The field breaks into two areas. Monetary policy and fiscal policy. How you look at it matters too but that isn’t part of economics in the theoretical sense. More later.

Monetary policy involves managing the money supply of a country. That affects how easily growth can happen. A shortage of money is restrictive. Too much money leads to inflation. The Either of a shortage or a surplus will affect interest rates. The price people pay to use money someone else has saved.

Monetary policy does not affect everyone the same way. Large borrowers like inflation and low interest rates. Savers prefer no inflation and high interest rates. Business that are heavy investors in physical assets, like mines, farms, resorts, apartment buildings, and manufacturing, are affected differently than ones with fast turnover and not much investment. Like a grocery store, or a law firm.

Monetary policy today is an illusion. You must participate because it is part of your context, but you should base your spending, borrowing, and investment on what is reasonable. Today will not be the norm forever. (Probably)

Fiscal policy is how the government gets money and how it spends it.

The first thing to notice is the government has no money of its own. Everything they spend comes from the people. They get it by taxation mostly and a little more by user fees. They match their spending and revenue by borrowing. You will notice they tend to always borrow for some fo their spending. That is easier to explain to voters than is a tax increase. Voters must notice that a government borrowing is just a tax that hasn’t happened yet.

Sound fiscal policy has two parts:

How to tax the people so there is little affect on their economic activity. It has been said that it is like plucking goose feathers. You want the most feathers for the least hissing. Hissing is the least of the problem any more. If you overtax people they find ways to avoid the problem. Think about The Laffer curve.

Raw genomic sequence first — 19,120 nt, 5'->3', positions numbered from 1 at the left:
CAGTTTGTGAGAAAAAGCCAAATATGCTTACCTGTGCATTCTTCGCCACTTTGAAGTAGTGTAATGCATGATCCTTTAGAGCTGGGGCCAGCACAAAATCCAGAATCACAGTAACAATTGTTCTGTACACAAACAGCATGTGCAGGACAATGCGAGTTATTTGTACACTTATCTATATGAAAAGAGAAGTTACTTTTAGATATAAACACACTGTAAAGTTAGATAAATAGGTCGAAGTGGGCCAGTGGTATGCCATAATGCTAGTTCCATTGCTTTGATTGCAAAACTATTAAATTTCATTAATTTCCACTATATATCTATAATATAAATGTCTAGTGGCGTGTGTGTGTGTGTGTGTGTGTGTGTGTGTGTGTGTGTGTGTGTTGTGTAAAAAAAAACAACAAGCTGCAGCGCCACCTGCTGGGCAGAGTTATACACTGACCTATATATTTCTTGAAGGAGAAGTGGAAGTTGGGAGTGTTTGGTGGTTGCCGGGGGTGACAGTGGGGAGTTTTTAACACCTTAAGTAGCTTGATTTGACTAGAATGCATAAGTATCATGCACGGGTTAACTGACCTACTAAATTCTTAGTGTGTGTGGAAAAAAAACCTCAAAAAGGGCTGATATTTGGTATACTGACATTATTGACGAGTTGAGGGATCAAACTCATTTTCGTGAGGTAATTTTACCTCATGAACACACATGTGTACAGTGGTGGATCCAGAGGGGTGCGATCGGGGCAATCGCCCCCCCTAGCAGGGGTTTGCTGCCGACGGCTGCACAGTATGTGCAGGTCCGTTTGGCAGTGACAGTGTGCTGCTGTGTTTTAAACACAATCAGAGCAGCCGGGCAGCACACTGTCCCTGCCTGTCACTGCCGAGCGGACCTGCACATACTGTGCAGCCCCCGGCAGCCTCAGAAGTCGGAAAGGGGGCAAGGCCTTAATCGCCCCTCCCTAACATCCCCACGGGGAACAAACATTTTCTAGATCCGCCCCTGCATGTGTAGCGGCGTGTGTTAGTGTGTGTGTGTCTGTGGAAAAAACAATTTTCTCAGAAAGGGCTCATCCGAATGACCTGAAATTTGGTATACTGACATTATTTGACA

The Laffer Curve postulates that there are always two rate of tax that will raise the same amount of revenue. That is because money raised by tax is a two-variable problem. The rate and the base it applies to. If you rate is zero, there will be a very large base but no revenue. If your rate is 100% there will be no base to apply it to and so no revenue. There are intervening pairs of rates that will raise a given amount of money. Maybe 10% raise the same as 80%. What comes of this is there is an optimal rate of government taking.

The government has hundreds of “revenue tools” from income tax, to sales taxes, to import duties, to gas taxes. Some are elastic. That means the consumption varies with the price. If the tax doubles the consumption halves. Some are inelastic. As the price changes, consumption changes little. Like the tax on cigarettes and, liquor. Gasoline is inelastic but only to a point. Eventually people will change the cars they drive, or drive less. If every vehicle became electric tomorrow, I wonder what the government would do about the lost gas tax revenue.

Government spending is a huge conundrum. There is no program they provide that is wanted the same way by all people. I doubt there are many of the areas they spend within that 70% of the people agree there is a need and they are spending the right amount of money. Quite possibly not 7%. Again it is about tradeoffs. Just like you.

With the advent of cheap money and people being unaware of the tradeoffs, government fiscal policy has tended away from the idea of scarcity. They invoke “can’t afford” only when the program requested doesn’t match their ideological direction.

When you have the data in terms of monetary and fiscal ideas, you need to notice how you look at it. The viewing point.

Where ideology fits

Everyone rationalizes. Ideology is a rationalization that pre-exists action. It tends to cluster within two distinct ways of thinking about people and society.